On Tuesday, November 19, Kingston City Council reaffirmed its commitment as a Blue Community. Alongside Maude Barlow, Honorary Chairperson of the Council of Canadians, and Robyn Hamlyn, a young water activist, Kingston’s Mayor Bryan Paterson committed to protecting the human right to water, phasing out bottled water in municipal facilities, and promoting publicly owned and operated water and wastewater services.
Through the amazing advocacy from young activist Robyn Hamlyn and the community, Kingston passed separate resolutions as a Blue Community back in 2011. At this ceremony, we are excited to see the city council renewing its commitment to protecting our water and keeping water services in public hands.
Following the ceremony, nearly 100 Kingston community members gathered at the new Kingston Frontenac Public Library for the launch of Barlow’s book, Whose Water is it, Anyway: Taking Water Protection into Public Hands. It was a beautiful evening of inspiring speeches and lively discussion about the future of our water.
The evening opened with beautiful words of welcome from Laurel Claus-Johnson, a Katarokwi grandmother and community leader, reminding us of our relationship with the land and water that powers our activism. After Laurel, we heard from Robyn Hamlyn, a third-year student of Wildlife Conservation at the University of Guelph who started her water activism at the age of 12. After learning about the world water crisis when she was 12, Robyn wrote the Mayor of Kingston at the time, presented in front of city council, and was instrumental in making Kingston a Blue Community. Robyn went on to write and present to many other municipalities across Ontario, which led to eight of them earning a Blue Community designation.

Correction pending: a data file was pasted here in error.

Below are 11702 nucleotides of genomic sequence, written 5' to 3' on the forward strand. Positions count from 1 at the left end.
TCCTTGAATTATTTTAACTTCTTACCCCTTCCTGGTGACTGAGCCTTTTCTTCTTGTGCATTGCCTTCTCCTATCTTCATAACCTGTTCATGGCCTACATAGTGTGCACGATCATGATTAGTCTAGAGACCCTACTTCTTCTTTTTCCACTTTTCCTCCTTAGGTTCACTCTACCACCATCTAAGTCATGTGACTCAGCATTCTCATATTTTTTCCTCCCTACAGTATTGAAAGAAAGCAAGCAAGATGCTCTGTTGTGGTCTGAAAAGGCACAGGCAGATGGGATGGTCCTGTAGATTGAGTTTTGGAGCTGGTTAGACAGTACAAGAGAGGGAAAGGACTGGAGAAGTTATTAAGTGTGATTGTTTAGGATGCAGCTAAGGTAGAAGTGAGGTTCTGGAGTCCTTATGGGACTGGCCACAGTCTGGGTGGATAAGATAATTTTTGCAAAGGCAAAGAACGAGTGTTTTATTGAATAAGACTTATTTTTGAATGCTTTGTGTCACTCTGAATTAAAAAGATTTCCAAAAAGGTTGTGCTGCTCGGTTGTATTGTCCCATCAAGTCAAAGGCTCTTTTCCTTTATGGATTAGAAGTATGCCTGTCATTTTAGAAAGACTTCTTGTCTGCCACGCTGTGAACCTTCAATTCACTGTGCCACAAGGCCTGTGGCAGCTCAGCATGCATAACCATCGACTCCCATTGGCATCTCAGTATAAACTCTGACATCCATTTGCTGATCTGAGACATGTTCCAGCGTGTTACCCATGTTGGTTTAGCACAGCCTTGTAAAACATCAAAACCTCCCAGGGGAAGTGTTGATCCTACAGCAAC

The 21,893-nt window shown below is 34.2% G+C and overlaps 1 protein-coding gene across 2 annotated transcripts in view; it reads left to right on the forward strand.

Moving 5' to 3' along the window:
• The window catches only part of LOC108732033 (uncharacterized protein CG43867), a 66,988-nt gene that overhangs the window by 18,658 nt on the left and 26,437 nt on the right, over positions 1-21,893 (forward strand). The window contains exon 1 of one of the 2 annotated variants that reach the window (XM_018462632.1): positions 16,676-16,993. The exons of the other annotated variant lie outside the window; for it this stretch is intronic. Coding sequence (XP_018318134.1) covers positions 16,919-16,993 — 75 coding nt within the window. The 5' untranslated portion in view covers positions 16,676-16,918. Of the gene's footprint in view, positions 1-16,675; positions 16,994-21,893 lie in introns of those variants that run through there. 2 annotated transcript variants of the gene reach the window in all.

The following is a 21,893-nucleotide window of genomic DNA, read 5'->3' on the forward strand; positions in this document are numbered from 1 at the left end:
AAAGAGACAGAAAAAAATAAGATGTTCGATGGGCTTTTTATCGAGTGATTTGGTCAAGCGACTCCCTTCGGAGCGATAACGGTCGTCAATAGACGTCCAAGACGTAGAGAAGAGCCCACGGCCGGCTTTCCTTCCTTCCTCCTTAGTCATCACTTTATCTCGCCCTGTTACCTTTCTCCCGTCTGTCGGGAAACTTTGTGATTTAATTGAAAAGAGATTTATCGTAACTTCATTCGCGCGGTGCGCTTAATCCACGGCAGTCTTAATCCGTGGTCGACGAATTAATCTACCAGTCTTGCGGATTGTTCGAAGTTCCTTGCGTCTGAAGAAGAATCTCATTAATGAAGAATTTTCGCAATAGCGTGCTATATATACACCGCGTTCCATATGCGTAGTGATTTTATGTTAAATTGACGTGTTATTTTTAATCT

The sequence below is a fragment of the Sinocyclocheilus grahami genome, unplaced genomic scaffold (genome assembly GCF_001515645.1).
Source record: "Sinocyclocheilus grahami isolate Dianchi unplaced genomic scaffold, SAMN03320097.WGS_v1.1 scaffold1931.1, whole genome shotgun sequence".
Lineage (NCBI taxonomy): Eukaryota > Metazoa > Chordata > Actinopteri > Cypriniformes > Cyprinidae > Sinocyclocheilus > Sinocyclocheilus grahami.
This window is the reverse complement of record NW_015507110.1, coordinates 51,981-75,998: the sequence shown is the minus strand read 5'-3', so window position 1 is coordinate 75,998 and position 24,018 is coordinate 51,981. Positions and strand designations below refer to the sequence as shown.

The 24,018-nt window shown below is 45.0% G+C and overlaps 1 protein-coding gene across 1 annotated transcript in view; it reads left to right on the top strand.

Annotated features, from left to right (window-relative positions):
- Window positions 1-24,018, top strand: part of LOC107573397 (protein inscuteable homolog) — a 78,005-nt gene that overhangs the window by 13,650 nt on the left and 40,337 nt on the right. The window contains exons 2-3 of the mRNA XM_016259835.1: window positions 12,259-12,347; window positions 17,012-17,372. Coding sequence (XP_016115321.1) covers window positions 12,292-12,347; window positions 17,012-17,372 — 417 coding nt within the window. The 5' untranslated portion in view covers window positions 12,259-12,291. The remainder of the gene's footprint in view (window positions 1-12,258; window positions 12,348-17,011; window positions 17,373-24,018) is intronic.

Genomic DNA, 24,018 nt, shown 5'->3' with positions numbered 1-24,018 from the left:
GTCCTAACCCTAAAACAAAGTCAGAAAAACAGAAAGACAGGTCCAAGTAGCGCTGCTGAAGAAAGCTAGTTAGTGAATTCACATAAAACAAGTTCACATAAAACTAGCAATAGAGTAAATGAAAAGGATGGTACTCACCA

The chair of the Council of Canadians, John Cartwright, addressed the room and reminded us of the critical opportunity to build the progressive movement that defends our human right to water and public services, and works towards a positive vision of the future where community is at the centre. He also reminded us to thank the workers whose jobs are to bring safe, clean drinking water to the community. John spoke enthusiastically of the opportunity to make change right there in the community. Interested community members were invited to a founding meeting of a Council of Canadians Kingston Chapter. Community-based chapters work on Council of Canadians campaigns and progressive issues locally, making a difference across the country.
Maude Barlow then took the stage, telling the story of the 10 years of the Blue Communities Project. Not only has the project grown beyond its Canadian borders, it has also become a tool for communities anywhere to step up and protect their water. Ordinary citizens everywhere are learning about the threats to our water, defending water as a human right, and fighting back against privatization. And it’s not just cities getting involved – universities, high schools, churches and faith-based groups are also taking part, In closing, Maude reminded us of the beautiful Carl Sagan quote: “Anything else you’re interested in is not going to happen if you can’t breathe the air and drink the water. Don’t sit this one out. Do something. You are by accident of fate alive at an absolutely critical moment in the history of our planet.”
The Council of Canadians would like to thank everyone for joining us at the Kingston book launch, and all other book events along the tour. We would like to acknowledge the incredible work of Council of Canadians chapters, supporters, and water activists for their help along the tour, and for their fearless advocacy for our water.